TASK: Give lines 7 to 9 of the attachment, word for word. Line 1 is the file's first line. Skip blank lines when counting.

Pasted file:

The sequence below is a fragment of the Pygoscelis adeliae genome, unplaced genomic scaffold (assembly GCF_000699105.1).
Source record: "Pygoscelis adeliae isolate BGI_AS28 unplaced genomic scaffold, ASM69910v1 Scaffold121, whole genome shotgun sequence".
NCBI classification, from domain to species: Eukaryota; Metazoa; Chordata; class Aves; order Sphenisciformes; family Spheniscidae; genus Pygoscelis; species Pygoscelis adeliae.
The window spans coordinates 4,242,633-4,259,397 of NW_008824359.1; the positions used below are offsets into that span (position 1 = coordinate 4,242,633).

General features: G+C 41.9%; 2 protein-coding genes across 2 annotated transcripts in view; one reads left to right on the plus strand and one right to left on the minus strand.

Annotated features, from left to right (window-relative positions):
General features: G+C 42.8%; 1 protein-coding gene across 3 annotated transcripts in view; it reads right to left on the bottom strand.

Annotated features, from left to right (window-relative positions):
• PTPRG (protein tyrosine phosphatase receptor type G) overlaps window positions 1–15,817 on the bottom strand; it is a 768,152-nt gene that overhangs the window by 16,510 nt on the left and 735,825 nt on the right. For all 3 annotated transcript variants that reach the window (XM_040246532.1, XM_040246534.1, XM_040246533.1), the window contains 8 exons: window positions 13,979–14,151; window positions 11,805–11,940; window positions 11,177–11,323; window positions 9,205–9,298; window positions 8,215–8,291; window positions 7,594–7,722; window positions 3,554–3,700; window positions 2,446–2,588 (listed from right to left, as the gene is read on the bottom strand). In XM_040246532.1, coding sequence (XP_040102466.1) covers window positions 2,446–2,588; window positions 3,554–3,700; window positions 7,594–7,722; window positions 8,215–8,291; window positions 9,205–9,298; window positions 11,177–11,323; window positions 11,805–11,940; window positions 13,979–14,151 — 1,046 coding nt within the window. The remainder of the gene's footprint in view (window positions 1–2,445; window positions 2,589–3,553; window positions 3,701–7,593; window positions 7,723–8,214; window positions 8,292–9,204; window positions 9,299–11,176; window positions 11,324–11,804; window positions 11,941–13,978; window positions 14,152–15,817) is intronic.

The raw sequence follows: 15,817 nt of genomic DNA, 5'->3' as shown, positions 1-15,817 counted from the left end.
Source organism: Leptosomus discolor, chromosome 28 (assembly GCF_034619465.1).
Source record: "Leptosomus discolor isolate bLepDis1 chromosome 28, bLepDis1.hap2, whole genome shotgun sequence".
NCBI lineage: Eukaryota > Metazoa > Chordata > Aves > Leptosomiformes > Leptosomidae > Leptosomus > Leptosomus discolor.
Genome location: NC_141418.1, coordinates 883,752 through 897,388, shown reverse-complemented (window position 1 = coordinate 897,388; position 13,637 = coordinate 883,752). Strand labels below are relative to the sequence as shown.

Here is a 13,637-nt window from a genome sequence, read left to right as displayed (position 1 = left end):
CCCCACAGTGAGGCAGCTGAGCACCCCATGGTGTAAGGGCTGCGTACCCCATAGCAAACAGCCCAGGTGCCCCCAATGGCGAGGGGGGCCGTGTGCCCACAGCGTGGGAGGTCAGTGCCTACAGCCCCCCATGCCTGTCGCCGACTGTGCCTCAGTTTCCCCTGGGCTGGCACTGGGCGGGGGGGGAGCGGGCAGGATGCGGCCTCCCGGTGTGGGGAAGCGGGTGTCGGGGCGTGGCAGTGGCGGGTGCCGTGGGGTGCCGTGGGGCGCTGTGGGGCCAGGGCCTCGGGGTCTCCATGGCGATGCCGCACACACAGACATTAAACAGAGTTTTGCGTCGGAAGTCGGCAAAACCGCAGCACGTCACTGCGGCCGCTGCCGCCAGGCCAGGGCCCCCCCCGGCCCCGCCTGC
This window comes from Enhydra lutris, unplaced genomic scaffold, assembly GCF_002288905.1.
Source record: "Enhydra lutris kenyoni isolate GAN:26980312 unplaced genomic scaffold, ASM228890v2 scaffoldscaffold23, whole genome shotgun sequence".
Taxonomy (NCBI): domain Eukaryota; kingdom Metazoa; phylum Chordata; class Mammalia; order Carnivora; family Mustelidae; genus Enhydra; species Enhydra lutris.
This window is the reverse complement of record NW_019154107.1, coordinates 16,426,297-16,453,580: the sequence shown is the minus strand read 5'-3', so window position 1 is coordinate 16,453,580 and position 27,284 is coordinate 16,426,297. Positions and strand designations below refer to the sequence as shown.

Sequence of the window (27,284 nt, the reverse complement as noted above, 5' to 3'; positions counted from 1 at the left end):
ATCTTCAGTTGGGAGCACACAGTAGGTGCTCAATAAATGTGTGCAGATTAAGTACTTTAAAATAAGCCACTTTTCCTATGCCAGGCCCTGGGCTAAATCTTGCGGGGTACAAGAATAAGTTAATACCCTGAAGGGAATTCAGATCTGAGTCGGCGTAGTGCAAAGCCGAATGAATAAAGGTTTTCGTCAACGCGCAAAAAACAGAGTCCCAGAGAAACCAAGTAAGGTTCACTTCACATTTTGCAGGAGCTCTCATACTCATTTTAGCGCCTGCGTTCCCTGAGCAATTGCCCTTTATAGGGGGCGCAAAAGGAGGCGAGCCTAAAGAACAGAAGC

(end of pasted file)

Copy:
General features: G+C 42.8%; 1 protein-coding gene across 3 annotated transcripts in view; it reads right to left on the bottom strand.

Annotated features, from left to right (window-relative positions):
• PTPRG (protein tyrosine phosphatase receptor type G) overlaps window positions 1–15,817 on the bottom strand; it is a 768,152-nt gene that overhangs the window by 16,510 nt on the left and 735,825 nt on the right. For all 3 annotated transcript variants that reach the window (XM_040246532.1, XM_040246534.1, XM_040246533.1), the window contains 8 exons: window positions 13,979–14,151; window positions 11,805–11,940; window positions 11,177–11,323; window positions 9,205–9,298; window positions 8,215–8,291; window positions 7,594–7,722; window positions 3,554–3,700; window positions 2,446–2,588 (listed from right to left, as the gene is read on the bottom strand). In XM_040246532.1, coding sequence (XP_040102466.1) covers window positions 2,446–2,588; window positions 3,554–3,700; window positions 7,594–7,722; window positions 8,215–8,291; window positions 9,205–9,298; window positions 11,177–11,323; window positions 11,805–11,940; window positions 13,979–14,151 — 1,046 coding nt within the window. The remainder of the gene's footprint in view (window positions 1–2,445; window positions 2,589–3,553; window positions 3,701–7,593; window positions 7,723–8,214; window positions 8,292–9,204; window positions 9,299–11,176; window positions 11,324–11,804; window positions 11,941–13,978; window positions 14,152–15,817) is intronic.